Thursday, July 29, 2004

Taiwan’s “new constitution” will be focused on improving democratic governance and protecting civil liberties, and won’t touch the sensitive issues in cross-strait relations, a Taiwan government minister said in Washington last week.

“After so many years of transition, it’s time that Taiwan move forward and come up with a new constitution. That ‘new’ doesn’t mean a separate government. The ‘new’ means new timing, new process and new scope,” Minister Yeh Jiunn-rong, chairman of the Research, Development and Evaluation Commission under Taiwan’s executive branch, said during a discussion at the Woodrow Wilson International Center for Scholars.

Mr. Yeh said the new constitution will reflect Taiwan’s emergence from a one-party state to a full-fledged democracy; involve a broader and less elitist discussion among multiple political parties and social groups; and entail a more holistic reform, rather than a single-issue approach.

This new round of constitutional reform “has little to do with the one-China policy,” Mr. Yeh said. “As President Chen [Shui-bian] said [in his inaugural address May 20], the national sovereignty, territory and independence versus reunification are not going to be included in this round of constitutional reform. Those issues have to be addressed in another forum.”

Taiwanese leaders say the Republic of China’s 1947 constitution is an anachronism. Written in Nanjing, China, more than a half-century ago, the constitution was drafted for a large, underdeveloped country, not for an industrialized society of 23 million. It should be replaced with a new constitution, not merely a revised constitution, to better reflect the island’s democracy and commitment to human rights, they say.

Mr. Chen and other Taiwanese politicians want a constitution they can call their own — a constitution by and for the people of Taiwan. But Mr. Chen has stopped short of espousing constitutional items that indicate declarations of Taiwan’s independence from China.

This means that Taiwan won’t change its official name, the Republic of China — ROC for short — to what former President Lee Teng-hui, an advocate of Taiwan’s independence, suggested early this month at the first convening of the “Action for a Taiwanese Constitution” movement: “Taiwan” or its variations, “Taiwan Republic of China” or “ROC on Taiwan.”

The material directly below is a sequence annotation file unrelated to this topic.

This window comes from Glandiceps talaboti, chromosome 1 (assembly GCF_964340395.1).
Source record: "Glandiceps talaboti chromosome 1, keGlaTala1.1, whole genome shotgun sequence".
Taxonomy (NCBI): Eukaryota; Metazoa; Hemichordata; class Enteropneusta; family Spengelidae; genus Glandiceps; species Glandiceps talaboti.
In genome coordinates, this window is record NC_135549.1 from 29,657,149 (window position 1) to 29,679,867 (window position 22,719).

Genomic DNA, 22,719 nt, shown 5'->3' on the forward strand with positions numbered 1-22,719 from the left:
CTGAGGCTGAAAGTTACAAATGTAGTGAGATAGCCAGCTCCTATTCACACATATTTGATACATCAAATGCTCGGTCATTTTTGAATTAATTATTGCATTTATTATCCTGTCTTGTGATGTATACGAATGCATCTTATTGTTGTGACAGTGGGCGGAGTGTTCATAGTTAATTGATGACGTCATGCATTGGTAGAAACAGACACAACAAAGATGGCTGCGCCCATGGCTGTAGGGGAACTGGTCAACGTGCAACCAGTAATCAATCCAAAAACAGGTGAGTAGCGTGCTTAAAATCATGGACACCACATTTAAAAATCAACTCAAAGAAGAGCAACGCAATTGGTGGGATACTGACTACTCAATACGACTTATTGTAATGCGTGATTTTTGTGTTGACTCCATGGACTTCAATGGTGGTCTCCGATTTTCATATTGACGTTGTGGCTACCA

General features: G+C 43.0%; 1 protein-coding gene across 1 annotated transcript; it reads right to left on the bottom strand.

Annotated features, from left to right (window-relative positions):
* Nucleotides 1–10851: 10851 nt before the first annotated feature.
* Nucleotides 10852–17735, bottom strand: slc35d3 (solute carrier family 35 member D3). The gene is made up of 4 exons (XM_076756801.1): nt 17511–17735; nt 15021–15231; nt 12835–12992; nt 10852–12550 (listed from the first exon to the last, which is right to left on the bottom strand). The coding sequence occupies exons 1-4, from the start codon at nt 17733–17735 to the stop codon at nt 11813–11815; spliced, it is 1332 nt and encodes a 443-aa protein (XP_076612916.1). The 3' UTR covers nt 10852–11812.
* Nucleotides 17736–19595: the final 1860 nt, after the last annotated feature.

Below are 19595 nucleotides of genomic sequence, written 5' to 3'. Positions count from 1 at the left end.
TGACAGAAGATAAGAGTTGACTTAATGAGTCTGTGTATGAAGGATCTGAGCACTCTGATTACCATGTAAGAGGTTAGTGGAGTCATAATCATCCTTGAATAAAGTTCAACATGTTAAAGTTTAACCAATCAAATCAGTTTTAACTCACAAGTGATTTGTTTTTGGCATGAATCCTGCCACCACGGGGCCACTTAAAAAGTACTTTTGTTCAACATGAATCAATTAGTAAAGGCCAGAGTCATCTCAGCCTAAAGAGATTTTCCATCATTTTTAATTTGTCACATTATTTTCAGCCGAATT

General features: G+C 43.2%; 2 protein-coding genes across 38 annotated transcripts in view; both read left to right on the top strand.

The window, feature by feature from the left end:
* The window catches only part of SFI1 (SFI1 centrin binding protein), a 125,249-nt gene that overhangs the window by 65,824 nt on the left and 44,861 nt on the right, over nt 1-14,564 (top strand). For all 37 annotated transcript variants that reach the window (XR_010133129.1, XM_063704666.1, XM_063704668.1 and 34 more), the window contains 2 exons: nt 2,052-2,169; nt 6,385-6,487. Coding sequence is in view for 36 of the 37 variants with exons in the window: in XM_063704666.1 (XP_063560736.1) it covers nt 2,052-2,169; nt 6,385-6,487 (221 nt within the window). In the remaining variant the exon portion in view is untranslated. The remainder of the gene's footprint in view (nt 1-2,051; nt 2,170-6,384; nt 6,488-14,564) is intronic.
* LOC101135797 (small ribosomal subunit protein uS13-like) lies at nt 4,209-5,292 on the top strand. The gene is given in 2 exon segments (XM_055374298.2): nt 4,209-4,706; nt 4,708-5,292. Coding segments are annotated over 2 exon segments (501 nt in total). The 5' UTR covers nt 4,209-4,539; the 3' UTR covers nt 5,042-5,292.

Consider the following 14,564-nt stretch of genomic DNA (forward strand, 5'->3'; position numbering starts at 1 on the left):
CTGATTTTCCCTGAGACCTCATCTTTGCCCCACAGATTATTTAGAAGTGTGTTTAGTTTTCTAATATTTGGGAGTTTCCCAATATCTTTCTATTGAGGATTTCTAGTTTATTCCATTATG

Even the ROC’s territorial boundaries, as stated in the constitution, are unlikely to be altered. The ROC today exercises control over Taiwan and several offshore islands, including Penghu, Kinmen, Matsu, but the 1947 constitution holds a one-China view in which the ROC controls mainland China, Taiwan and Mongolia.

Among the topics to be addressed, which have been debated frequently by scholars and politicians, are whether Taiwan should change its five-branch political system to a three-branch government, elect the president by a plurality or majority vote, shrink the legislature, and abolish the National Assembly and provincial governments.

In his second inaugural address on May 20, Mr. Chen, under intense pressure from Washington, scrapped his campaign pledge to call a referendum to approve a new constitution and has maintained this position ever since, rankling his pro-independence supporters. Mr. Chen also stated his commitment to “a new version of our constitution,” as the top priority for his second term. He said it should be drawn up by 2006 and implemented by 2008, the end of his eight-year presidency.

Creating the new document will follow the guidelines provided in the current constitution, Mr. Chen said at his inauguration. The Legislative Yuan, the national legislature, will draft the new constitution, which must pass with a three-fourths majority.

The now-suspended National Assembly, an electoral college that used to elect the president but is still responsible for making constitutional amendments, will reconvene and its members will be elected based on proportional representation of political parties. National Assembly representatives must ratify the new constitution with a three-fourths majority.

Despite six previous rounds of constitutional revision — the most significant of which allowed for direct election of the president and national legislators — Mr. Chen, Taiwanese politicians and analysts often have criticized the constitution and its piecemeal amendments for creating a cumbersome and inefficient government and opportunities for official corruption.

Clearing confusion

The current constitution is not clear on whether the central government should be a presidential or parliamentary system. In recent years, fear has been expressed that the presidency is too powerful compared with the legislature, having been considerably strengthened from a partially presidential system under Lee Teng-hui to an essentially presidential system under Mr. Chen.